The Federal Energy Regulatory Commission has proposed a national campaign to teach electricity consumers about demand response that could fill the gap in education on "smart grid."
The goal is to teach Americans about voluntary agreements between utilities and their customers that offer lower rates or other financial rewards to people who use less power at times when electricity demands are highest.
Such "demand response" deals are cornerstones of a national effort by utilities and regulators to expand the smart grid, but both concepts are foreign to Main Street. The lack of consumer understanding and acceptance is a major impediment to a national smart grid.
"You do need the customer to participate in the smart grid," Dick Kelly, president of Xcel Energy Inc., told the GridWeek conference in Washington, D.C., last month. "It is not a passive technology."
Dan Delurey, executive director of the Demand Response Coordinating Committee, a nonprofit formed in 2004 to boost awareness of demand response, said there is a "thin wall" between demand response and smart grid, so both should be addressed together. "If you go to any smart grid proceeding ... they are more than likely talking about demand response," he said.
FERC released a draft plan last week to boost consumer understanding of and participation in demand response. The plan outlines strategies to obtain the uppermost goal of cutting peak electricity use by 20 percent, or 188 gigawatts, through demand-response programs.
FERC's proposal emphasizes the development of demand-response communication strategies and technical assistance for the federal government, industry and regulators. FERC is accepting comments on the plan and will hold a technical conference on it on Nov. 19.
"I think it's just what the doctor ordered," Delurey said. He called it "out-of-the-box thinking by a federal agency ... that should be applauded."
Delurey added, "It's the idea that in order to make all of this work ... you really have to have the educational component, not just something policymakers and practitioners do behind the scenes."
The FERC national action plan is part two in a three-step process mandated by the 2007 energy law. FERC published a report on demand-response potential in June that analyzed four scenarios and the possible peak-use reduction through demand response under each scenario E&ENews PM, June 18).
The need for educating utility consumers about managing electricity has been a mantra for several years in the power industry, but there has been no real progress yet (Greenwire, Aug. 11).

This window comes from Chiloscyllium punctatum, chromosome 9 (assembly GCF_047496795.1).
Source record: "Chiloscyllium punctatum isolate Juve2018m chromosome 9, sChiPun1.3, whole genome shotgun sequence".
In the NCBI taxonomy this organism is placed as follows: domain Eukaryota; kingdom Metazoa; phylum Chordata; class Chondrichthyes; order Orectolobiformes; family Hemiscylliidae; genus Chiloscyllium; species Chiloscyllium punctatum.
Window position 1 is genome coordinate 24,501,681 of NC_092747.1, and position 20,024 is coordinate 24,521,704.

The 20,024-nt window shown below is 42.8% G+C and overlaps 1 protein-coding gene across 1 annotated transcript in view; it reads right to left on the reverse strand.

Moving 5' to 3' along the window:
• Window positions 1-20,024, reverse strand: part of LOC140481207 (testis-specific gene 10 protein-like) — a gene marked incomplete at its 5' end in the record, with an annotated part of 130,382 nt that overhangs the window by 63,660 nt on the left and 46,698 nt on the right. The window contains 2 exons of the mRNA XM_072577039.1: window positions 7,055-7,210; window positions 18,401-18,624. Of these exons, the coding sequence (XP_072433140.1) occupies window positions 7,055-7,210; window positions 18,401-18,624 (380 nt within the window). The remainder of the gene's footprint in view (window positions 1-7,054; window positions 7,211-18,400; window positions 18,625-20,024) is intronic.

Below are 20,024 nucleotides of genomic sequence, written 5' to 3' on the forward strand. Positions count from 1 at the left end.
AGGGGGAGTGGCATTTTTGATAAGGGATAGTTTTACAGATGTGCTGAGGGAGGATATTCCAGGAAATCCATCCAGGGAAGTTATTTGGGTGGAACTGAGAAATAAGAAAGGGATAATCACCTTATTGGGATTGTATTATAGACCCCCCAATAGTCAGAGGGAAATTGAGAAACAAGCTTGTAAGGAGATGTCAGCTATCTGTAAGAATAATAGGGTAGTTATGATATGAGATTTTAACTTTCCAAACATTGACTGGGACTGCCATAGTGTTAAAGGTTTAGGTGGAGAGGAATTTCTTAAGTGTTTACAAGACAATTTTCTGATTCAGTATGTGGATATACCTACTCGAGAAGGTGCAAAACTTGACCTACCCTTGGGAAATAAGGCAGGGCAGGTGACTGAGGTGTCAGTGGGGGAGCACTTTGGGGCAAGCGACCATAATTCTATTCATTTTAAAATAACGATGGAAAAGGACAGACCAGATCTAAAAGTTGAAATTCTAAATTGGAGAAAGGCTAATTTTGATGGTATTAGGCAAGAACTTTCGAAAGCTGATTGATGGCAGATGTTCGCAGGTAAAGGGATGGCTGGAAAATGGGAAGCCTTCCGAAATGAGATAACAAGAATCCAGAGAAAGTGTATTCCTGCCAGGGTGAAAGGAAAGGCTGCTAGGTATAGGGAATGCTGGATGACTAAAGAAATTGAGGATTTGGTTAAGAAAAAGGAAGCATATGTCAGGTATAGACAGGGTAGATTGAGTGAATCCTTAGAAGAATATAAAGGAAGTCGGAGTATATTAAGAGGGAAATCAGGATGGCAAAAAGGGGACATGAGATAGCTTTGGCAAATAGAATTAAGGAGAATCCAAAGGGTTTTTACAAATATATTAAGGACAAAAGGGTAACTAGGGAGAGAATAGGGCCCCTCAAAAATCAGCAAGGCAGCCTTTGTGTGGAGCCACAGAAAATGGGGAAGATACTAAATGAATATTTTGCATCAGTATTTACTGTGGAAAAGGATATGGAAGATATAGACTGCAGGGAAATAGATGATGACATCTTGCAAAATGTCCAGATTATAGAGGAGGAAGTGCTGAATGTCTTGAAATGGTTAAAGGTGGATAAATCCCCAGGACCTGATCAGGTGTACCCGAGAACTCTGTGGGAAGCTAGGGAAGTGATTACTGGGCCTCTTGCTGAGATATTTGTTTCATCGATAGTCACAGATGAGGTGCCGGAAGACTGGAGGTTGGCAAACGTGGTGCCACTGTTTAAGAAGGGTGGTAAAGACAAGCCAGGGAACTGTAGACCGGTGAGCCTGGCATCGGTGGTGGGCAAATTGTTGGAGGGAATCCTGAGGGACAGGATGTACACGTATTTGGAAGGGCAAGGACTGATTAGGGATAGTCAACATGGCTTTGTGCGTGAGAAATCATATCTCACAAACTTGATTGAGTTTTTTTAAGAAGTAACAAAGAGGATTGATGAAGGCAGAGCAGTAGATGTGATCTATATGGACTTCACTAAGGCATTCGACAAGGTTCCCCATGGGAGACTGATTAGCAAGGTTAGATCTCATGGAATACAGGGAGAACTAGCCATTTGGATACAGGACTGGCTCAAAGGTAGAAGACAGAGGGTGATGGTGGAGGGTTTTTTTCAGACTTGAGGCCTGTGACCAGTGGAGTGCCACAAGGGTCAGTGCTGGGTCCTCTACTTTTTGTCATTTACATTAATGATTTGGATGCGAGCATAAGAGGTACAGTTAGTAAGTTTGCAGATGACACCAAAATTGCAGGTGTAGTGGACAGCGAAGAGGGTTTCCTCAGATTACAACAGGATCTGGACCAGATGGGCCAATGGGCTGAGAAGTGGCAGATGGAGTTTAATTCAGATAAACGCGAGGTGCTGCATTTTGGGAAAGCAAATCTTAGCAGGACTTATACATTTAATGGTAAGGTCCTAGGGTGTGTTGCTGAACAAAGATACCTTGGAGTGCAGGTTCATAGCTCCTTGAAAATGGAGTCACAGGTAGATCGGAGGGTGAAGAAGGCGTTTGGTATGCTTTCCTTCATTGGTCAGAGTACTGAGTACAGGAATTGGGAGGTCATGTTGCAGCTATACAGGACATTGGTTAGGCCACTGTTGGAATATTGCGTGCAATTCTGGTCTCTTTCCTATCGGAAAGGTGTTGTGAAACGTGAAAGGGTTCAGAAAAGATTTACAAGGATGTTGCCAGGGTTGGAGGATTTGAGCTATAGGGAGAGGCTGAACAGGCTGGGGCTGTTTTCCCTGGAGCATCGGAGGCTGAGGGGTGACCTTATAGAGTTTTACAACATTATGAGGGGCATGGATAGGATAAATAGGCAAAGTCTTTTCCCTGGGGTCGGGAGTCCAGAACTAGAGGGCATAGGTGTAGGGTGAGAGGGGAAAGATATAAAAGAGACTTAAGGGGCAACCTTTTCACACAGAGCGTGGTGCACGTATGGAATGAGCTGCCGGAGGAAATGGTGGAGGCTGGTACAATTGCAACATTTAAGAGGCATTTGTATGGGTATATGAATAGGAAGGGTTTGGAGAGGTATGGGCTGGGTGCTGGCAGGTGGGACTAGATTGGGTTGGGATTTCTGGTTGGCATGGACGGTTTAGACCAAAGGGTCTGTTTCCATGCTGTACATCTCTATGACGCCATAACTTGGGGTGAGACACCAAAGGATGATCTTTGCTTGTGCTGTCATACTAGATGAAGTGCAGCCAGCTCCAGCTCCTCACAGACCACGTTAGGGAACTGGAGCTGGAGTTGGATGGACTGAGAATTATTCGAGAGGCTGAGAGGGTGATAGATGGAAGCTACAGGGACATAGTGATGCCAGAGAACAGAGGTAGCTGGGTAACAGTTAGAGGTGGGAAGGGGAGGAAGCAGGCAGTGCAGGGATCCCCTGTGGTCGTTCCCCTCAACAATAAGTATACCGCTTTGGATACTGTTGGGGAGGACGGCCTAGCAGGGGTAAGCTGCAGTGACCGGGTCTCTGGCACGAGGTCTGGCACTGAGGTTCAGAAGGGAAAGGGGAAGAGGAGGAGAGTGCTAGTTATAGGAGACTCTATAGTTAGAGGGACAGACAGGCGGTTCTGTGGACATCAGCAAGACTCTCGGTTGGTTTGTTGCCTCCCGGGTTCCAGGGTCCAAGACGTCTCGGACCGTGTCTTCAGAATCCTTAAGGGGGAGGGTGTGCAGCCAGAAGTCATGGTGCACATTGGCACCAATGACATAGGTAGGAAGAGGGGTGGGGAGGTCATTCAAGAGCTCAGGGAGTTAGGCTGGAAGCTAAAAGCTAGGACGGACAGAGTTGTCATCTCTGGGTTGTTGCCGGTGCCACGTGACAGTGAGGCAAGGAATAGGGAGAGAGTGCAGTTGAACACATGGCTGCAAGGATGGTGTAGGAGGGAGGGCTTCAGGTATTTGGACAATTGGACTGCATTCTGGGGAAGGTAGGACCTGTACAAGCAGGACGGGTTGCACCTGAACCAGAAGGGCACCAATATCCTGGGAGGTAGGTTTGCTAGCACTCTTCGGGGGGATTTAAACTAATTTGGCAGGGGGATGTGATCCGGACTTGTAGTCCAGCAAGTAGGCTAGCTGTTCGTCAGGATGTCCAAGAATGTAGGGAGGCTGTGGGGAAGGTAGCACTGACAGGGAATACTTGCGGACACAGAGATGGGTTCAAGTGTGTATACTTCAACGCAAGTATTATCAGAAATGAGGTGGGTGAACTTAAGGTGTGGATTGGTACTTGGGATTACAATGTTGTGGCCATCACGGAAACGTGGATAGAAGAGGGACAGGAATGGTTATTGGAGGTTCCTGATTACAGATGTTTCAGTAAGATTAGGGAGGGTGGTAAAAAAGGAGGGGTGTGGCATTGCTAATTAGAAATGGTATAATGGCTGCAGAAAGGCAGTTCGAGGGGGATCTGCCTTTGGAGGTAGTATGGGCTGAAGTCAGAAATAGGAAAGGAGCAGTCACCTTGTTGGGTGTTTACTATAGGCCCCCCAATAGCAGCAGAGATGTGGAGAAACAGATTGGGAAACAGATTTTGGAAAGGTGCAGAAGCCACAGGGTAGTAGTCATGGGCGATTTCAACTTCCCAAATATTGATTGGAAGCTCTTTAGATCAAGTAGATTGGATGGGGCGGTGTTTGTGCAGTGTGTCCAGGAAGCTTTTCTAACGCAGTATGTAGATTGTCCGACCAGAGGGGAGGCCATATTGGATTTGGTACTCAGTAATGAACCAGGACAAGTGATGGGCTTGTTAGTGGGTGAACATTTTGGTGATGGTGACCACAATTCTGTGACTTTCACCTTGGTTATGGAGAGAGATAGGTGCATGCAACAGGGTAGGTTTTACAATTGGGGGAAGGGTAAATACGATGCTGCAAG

"We have to make sure the smart grid doesn't turn into a huge science experiment," Joseph Rigby, president and CEO of Pepco Holdings Inc., told the GridWeek gathering last month. "A smart meter doesn't really save any carbon. It really becomes the customer's behavior to conserve energy."
Said Michael Valocchi, global energy and utility leader at International Business Machines Corp.: "The consumer seems to be one of the most left-out pieces of discussion."
A model in seat belt campaign
The Obama administration moved to get the consumer into the discussion last week with $3.4 billion in grants for 100 smart-grid demonstration projects that should allow utilities to learn more about consumer preferences and participation.
FERC's draft plan proposes to use such knowledge and other market research for a national campaign created by a coalition of stakeholders that aims to educate residential, commercial and industrial customers about demand response.
The effort would be comparable to the Air Bag and Safety Belt Coalition, which was created in 1996 and brought more than 150 companies and nonprofits together to promote seat belt use, according to the National Safety Council.
FERC acknowledges that creating a "single message" will be difficult when implementation and programs will vary. The campaign, the agency draft says, should perhaps target regulators, officials and demand-response providers before focusing on end-use electricity consumers.
The draft also suggests the name "demand response" might need to be changed to make it easier for consumers to identify it with energy management. Products related to demand response could be branded with "Demand Star" or "Price Smart," similar to the EnergyStar labeling for efficiency or the "Intel Inside" campaign, FERC said.
While the FERC proposal still needs refinement and stakeholder input, Delurey of the Demand Response Coordinating Committee called it a good start for getting consumers involved in demand response and accelerating a transition to a smart grid.
"If you've got an educated consumer, the consumer either becomes OK with the idea of new types of pricing and an understanding won't be mandated," he said. "They might even want it."
Click here to view the discussion draft.